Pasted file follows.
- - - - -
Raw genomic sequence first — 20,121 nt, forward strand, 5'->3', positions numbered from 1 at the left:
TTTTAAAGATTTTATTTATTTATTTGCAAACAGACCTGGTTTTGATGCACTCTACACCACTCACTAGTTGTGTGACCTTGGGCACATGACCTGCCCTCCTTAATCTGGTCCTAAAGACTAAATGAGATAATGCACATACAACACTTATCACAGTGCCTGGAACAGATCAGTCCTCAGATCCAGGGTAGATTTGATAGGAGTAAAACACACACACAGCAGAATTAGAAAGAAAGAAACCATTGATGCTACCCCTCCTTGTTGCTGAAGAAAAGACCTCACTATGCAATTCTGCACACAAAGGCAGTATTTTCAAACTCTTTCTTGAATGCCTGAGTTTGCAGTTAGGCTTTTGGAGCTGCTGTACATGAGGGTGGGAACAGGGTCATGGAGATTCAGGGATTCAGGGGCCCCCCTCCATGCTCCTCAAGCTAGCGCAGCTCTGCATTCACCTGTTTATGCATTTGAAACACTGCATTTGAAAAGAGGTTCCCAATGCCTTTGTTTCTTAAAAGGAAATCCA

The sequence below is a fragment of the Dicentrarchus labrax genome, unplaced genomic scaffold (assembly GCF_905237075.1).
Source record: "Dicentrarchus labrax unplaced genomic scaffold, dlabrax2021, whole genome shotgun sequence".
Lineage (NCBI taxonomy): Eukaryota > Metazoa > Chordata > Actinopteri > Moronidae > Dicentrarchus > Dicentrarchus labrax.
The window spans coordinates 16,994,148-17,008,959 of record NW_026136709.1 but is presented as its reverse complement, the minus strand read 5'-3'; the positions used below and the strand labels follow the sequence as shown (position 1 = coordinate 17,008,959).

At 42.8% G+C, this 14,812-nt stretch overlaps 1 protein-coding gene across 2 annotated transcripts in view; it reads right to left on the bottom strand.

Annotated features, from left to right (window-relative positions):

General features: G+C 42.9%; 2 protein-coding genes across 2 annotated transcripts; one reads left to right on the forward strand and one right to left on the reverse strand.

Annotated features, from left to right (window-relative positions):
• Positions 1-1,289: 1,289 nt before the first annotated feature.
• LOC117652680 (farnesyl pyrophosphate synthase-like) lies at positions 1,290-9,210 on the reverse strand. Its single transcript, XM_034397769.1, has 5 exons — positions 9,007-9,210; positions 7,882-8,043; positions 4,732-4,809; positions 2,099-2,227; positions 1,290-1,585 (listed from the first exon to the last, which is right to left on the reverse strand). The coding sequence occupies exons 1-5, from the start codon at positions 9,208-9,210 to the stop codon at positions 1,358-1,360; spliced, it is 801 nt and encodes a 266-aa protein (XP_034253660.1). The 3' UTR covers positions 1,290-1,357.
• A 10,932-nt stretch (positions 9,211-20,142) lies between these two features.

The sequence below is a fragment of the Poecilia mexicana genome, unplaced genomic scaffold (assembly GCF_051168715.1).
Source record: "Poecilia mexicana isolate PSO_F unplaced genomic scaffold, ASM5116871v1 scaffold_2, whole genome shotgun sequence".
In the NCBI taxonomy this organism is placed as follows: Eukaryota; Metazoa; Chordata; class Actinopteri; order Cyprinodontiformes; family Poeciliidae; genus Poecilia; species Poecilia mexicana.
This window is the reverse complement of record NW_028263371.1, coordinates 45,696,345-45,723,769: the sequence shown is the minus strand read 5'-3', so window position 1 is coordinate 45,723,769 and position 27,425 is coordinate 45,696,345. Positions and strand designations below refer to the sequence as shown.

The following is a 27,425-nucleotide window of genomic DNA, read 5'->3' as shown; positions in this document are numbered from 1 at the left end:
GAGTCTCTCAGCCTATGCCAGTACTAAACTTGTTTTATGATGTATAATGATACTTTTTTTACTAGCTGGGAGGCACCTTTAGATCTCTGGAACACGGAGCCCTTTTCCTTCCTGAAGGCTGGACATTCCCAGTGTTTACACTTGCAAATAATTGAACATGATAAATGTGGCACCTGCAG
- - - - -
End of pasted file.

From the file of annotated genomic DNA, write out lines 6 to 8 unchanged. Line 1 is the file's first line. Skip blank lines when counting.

The window spans coordinates 16,994,148-17,008,959 of record NW_026136709.1 but is presented as its reverse complement, the minus strand read 5'-3'; the positions used below and the strand labels follow the sequence as shown (position 1 = coordinate 17,008,959).

At 42.8% G+C, this 14,812-nt stretch overlaps 1 protein-coding gene across 2 annotated transcripts in view; it reads right to left on the bottom strand.

Annotated features, from left to right (window-relative positions):